Photo of Daniel W. WolffPhoto of Anuj VohraPhoto of John E. McCarthy Jr.Photo of Monica DiFonzo Sterling

In a string of recent cases following the Supreme Court’s 2019 decision in Food Marketing Institute v. Argus Leader Media, multiple courts have held that a party submitting information to the government need not demonstrate it obtained an assurance of confidentiality from the government in order for the agency to justify withholding that information in response to an information request made under the Freedom of Information Act (FOIA).  (Crowell & Moring previously wrote about the new test instituted by Argus Leader here.)

FOIA Exemption 4 allows agencies to withhold documents otherwise responsive to a FOIA request if the documents contain “trade secrets and commercial or financial information obtained from a person [that is] privileged or confidential.”  As discussed in our previous post analyzing the Argus Leader decision, the Supreme Court had left open the question of whether the submitting party must have received some assurance from the government that the information would be kept confidential.  Recently, in The Washington Post v. U.S. Small Business Administration, the District of Columbia District Court followed the lead of other post-Argus Leader decisions in “declin[ing] to ‘read the word confidential to impose a blanket requirement that the government provide an assurance of privacy in every case in which it asserts Exemption 4.”  This ruling follows the court’s observation in Renewable Fuels Assoc. v. U.S. Environmental Protection Agency that “no court has yet held that ‘privately held information lose[s] its confidential character for purposes of Exemption 4 if it’s communicated to the government without’ privacy assurances.”  These decisions signal that no “assurance of confidentiality” requirement currently exists.

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Photo of Daniel W. Wolff Daniel W. Wolff

Dan Wolff is a litigator and regulatory problem solver. He is a partner in Crowell & Moring’s Washington, D.C. office and chairs the firm’s Administrative Law & Regulatory Practice. Dan works with clients across a wide spectrum of regulated industries, counseling them on…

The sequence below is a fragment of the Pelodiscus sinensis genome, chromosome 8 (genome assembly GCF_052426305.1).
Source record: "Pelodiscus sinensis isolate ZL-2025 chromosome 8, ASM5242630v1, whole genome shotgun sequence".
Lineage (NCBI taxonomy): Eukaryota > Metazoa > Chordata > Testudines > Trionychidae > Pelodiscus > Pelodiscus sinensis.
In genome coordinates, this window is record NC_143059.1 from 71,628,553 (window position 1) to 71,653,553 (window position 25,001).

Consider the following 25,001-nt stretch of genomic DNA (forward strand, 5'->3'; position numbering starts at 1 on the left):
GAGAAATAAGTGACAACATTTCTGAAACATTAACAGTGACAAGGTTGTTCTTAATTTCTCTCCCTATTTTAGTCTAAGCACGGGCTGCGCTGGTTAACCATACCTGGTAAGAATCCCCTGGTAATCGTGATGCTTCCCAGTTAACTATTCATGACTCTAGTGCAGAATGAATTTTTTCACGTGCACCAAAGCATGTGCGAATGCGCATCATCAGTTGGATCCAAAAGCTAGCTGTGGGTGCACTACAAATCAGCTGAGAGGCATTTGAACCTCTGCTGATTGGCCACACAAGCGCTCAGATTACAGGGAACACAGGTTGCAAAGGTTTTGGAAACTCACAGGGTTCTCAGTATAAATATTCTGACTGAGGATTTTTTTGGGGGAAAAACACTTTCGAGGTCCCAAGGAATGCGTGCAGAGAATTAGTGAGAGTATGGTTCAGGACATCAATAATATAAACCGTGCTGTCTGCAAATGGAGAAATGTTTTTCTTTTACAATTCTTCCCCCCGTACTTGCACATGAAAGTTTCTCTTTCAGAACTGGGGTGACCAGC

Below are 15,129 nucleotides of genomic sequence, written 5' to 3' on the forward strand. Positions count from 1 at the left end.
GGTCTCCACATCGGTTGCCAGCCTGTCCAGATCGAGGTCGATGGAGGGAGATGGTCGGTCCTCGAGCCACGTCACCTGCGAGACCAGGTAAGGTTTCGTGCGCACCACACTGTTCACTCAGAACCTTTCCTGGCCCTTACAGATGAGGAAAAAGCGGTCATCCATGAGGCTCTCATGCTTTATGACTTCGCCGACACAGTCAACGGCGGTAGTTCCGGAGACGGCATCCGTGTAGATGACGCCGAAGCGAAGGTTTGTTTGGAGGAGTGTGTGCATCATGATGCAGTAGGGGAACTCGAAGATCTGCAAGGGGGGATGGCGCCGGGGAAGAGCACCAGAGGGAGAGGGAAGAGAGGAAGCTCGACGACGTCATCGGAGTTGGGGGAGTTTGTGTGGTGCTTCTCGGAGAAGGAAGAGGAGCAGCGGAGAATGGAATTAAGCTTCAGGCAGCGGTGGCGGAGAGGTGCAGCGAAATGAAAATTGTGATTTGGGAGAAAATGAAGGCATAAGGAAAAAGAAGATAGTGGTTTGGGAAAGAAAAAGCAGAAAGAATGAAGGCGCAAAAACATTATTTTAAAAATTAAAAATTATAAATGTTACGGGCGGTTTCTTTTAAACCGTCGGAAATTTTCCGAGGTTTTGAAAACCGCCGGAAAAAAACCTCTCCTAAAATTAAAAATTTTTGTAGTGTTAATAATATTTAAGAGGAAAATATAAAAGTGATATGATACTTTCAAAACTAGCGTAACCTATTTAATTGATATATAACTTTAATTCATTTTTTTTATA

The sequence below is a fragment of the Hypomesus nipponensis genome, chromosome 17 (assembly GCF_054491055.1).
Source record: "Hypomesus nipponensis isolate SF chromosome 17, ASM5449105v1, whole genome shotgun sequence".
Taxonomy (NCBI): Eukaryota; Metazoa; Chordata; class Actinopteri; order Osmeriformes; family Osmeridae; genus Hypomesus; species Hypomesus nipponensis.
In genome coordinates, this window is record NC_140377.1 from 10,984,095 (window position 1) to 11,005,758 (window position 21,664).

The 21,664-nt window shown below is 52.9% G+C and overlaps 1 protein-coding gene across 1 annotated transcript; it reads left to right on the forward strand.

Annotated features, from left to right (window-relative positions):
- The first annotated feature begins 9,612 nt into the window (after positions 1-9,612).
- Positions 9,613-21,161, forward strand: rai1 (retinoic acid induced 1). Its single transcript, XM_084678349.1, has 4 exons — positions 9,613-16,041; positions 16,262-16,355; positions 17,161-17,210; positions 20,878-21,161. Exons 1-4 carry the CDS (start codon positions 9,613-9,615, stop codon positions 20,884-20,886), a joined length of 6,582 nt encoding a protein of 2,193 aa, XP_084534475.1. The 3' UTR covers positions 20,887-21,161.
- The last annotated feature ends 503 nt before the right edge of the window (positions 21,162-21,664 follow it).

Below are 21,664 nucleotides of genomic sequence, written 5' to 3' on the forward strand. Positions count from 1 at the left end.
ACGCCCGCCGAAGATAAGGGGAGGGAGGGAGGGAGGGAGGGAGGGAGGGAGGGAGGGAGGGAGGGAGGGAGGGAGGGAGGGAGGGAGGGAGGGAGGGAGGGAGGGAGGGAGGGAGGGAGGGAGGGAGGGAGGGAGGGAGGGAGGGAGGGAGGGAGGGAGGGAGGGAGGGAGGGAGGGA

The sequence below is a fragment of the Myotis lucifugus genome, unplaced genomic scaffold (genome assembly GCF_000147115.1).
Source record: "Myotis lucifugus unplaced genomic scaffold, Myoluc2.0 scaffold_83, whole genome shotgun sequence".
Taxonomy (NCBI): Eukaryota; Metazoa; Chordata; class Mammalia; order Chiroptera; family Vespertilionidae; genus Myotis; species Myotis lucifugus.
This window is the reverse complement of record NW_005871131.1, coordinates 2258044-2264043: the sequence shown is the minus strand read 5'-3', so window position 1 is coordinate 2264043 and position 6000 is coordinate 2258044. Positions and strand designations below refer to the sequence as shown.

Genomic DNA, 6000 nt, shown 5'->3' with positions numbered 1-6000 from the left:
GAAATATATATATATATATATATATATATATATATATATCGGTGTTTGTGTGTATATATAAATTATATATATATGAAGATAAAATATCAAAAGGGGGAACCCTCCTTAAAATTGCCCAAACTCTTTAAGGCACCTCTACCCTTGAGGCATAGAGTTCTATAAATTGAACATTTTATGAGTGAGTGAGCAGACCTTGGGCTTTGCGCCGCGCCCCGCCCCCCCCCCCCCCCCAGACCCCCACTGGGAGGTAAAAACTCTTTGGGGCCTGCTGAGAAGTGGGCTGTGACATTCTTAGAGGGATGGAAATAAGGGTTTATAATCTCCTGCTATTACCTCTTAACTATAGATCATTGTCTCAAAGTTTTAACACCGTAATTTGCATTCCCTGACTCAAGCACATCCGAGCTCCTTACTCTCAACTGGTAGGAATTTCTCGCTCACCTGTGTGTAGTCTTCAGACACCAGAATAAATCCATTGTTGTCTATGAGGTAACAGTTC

Dan Wolff is a litigator and regulatory problem solver. He is a partner in Crowell & Moring’s Washington, D.C. office and chairs the firm’s Administrative Law & Regulatory Practice. Dan works with clients across a wide spectrum of regulated industries, counseling them on their rights and obligations under a number of federal regulatory programs and in responding to government enforcement actions. Dan appears regularly in federal district and appellate courts, frequently in matters arising under the Administrative Procedure Act and other federal statutes, or which pose constitutional questions. He also litigates commercial and products liability cases in both federal and state venues.

Photo of Anuj Vohra Anuj Vohra

Anuj Vohra litigates high-stakes disputes on behalf of government contractors in federal and state court, and maintains an active bid protest practice before the U.S. Government Accountability Office and the U.S. Court of Federal Claims. He also assists clients with an array of…

Anuj Vohra litigates high-stakes disputes on behalf of government contractors in federal and state court, and maintains an active bid protest practice before the U.S. Government Accountability Office and the U.S. Court of Federal Claims. He also assists clients with an array of issues related to contract formation (including subcontracts and teaming agreements), regulatory compliance, internal and government-facing investigations, suspension and debarment, organizational conflicts of interest (“OCIs”), intellectual property and data rights, and the Freedom of Information Act (“FOIA”).

Prior to entering private practice, Anuj spent six years as a Trial Attorney in the U.S. Department of Justice’s Commercial Litigation Branch. At DOJ, he was a member of the Bid Protest Team—which handles the department’s largest and most complex protests—and served as lead counsel in dozens of matters representing the United States in commercial disputes before the U.S. Court of Appeals for the Federal Circuit, the Court of Federal Claims, and the U.S. Court of International Trade.